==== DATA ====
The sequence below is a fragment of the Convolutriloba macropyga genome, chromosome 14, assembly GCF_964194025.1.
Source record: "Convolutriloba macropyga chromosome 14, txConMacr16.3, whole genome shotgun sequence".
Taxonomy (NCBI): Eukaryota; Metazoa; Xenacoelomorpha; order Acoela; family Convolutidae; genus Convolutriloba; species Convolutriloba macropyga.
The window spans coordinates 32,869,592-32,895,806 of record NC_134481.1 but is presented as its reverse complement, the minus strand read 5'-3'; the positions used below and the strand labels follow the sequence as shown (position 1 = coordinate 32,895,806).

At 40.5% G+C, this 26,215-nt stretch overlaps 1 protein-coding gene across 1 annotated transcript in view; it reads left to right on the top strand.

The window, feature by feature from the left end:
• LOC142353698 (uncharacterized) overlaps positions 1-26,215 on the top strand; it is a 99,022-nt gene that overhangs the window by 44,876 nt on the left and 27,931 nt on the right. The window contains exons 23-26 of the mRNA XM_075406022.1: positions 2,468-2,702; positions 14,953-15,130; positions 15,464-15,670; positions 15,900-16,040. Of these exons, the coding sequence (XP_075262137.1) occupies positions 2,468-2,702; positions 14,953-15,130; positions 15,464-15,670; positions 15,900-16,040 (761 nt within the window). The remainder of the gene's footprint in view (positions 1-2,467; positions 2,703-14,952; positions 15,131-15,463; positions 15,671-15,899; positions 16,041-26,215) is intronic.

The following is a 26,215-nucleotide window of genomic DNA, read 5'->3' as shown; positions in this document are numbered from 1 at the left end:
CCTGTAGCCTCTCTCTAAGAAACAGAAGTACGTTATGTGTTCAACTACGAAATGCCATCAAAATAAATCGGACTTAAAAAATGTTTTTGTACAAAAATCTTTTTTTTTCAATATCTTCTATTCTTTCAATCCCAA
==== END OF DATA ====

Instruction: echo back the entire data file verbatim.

The sequence below is a fragment of the Convolutriloba macropyga genome, chromosome 14, assembly GCF_964194025.1.
Source record: "Convolutriloba macropyga chromosome 14, txConMacr16.3, whole genome shotgun sequence".
Taxonomy (NCBI): Eukaryota; Metazoa; Xenacoelomorpha; order Acoela; family Convolutidae; genus Convolutriloba; species Convolutriloba macropyga.
The window spans coordinates 32,869,592-32,895,806 of record NC_134481.1 but is presented as its reverse complement, the minus strand read 5'-3'; the positions used below and the strand labels follow the sequence as shown (position 1 = coordinate 32,895,806).

At 40.5% G+C, this 26,215-nt stretch overlaps 1 protein-coding gene across 1 annotated transcript in view; it reads left to right on the top strand.

The window, feature by feature from the left end:
• LOC142353698 (uncharacterized) overlaps positions 1-26,215 on the top strand; it is a 99,022-nt gene that overhangs the window by 44,876 nt on the left and 27,931 nt on the right. The window contains exons 23-26 of the mRNA XM_075406022.1: positions 2,468-2,702; positions 14,953-15,130; positions 15,464-15,670; positions 15,900-16,040. Of these exons, the coding sequence (XP_075262137.1) occupies positions 2,468-2,702; positions 14,953-15,130; positions 15,464-15,670; positions 15,900-16,040 (761 nt within the window). The remainder of the gene's footprint in view (positions 1-2,467; positions 2,703-14,952; positions 15,131-15,463; positions 15,671-15,899; positions 16,041-26,215) is intronic.

The following is a 26,215-nucleotide window of genomic DNA, read 5'->3' as shown; positions in this document are numbered from 1 at the left end:
CCTGTAGCCTCTCTCTAAGAAACAGAAGTACGTTATGTGTTCAACTACGAAATGCCATCAAAATAAATCGGACTTAAAAAATGTTTTTGTACAAAAATCTTTTTTTTTCAATATCTTCTATTCTTTCAATCCCAA